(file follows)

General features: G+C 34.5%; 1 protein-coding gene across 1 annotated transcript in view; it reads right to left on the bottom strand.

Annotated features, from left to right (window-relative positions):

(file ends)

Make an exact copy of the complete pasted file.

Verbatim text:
General features: G+C 34.5%; 1 protein-coding gene across 1 annotated transcript in view; it reads right to left on the bottom strand.

Annotated features, from left to right (window-relative positions):